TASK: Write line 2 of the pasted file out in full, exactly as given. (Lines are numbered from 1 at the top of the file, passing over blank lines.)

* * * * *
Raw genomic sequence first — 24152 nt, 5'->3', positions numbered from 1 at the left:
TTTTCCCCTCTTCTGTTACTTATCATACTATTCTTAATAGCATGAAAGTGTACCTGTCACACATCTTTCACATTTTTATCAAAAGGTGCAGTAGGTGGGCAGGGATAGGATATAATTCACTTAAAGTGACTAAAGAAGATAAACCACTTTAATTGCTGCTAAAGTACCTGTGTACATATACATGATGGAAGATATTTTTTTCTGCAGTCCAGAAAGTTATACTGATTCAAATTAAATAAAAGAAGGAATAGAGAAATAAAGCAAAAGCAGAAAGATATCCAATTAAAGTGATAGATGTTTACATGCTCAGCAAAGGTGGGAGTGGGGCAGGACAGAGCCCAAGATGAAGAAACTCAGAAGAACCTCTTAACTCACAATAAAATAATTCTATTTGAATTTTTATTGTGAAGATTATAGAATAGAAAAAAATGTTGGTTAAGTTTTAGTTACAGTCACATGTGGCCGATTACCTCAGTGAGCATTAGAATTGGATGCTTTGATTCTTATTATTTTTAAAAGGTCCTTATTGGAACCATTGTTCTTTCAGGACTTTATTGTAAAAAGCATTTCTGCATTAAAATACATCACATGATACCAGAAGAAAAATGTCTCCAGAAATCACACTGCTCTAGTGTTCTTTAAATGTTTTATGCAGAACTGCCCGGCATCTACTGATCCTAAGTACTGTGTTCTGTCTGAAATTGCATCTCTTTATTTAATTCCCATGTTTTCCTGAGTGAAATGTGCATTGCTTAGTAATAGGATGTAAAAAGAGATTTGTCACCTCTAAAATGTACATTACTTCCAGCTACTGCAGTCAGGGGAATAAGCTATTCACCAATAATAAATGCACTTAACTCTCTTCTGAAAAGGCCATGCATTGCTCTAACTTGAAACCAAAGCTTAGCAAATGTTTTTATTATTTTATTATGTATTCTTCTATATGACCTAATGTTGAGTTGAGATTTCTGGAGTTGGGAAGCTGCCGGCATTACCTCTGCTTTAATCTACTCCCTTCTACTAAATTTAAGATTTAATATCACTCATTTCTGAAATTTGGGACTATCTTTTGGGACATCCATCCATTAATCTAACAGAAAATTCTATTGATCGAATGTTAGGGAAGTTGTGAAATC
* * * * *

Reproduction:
TTTTCCCCTCTTCTGTTACTTATCATACTATTCTTAATAGCATGAAAGTGTACCTGTCACACATCTTTCACATTTTTATCAAAAGGTGCAGTAGGTGGGCAGGGATAGGATATAATTCACTTAAAGTGACTAAAGAAGATAAACCACTTTAATTGCTGCTAAAGTACCTGTGTACATATACATGATGGAAGATATTTTTTTCTGCAGTCCAGAAAGTTATACTGATTCAAATTAAATAAAAGAAGGAATAGAGAAATAAAGCAAAAGCAGAAAGATATCCAATTAAAGTGATAGATGTTTACATGCTCAGCAAAGGTGGGAGTGGGGCAGGACAGAGCCCAAGATGAAGAAACTCAGAAGAACCTCTTAACTCACAATAAAATAATTCTATTTGAATTTTTATTGTGAAGATTATAGAATAGAAAAAAATGTTGGTTAAGTTTTAGTTACAGTCACATGTGGCCGATTACCTCAGTGAGCATTAGAATTGGATGCTTTGATTCTTATTATTTTTAAAAGGTCCTTATTGGAACCATTGTTCTTTCAGGACTTTATTGTAAAAAGCATTTCTGCATTAAAATACATCACATGATACCAGAAGAAAAATGTCTCCAGAAATCACACTGCTCTAGTGTTCTTTAAATGTTTTATGCAGAACTGCCCGGCATCTACTGATCCTAAGTACTGTGTTCTGTCTGAAATTGCATCTCTTTATTTAATTCCCATGTTTTCCTGAGTGAAATGTGCATTGCTTAGTAATAGGATGTAAAAAGAGATTTGTCACCTCTAAAATGTACATTACTTCCAGCTACTGCAGTCAGGGGAATAAGCTATTCACCAATAATAAATGCACTTAACTCTCTTCTGAAAAGGCCATGCATTGCTCTAACTTGAAACCAAAGCTTAGCAAATGTTTTTATTATTTTATTATGTATTCTTCTATATGACCTAATGTTGAGTTGAGATTTCTGGAGTTGGGAAGCTGCCGGCATTACCTCTGCTTTAATCTACTCCCTTCTACTAAATTTAAGATTTAATATCACTCATTTCTGAAATTTGGGACTATCTTTTGGGACATCCATCCATTAATCTAACAGAAAATTCTATTGATCGAATGTTAGGGAAGTTGTGAAATC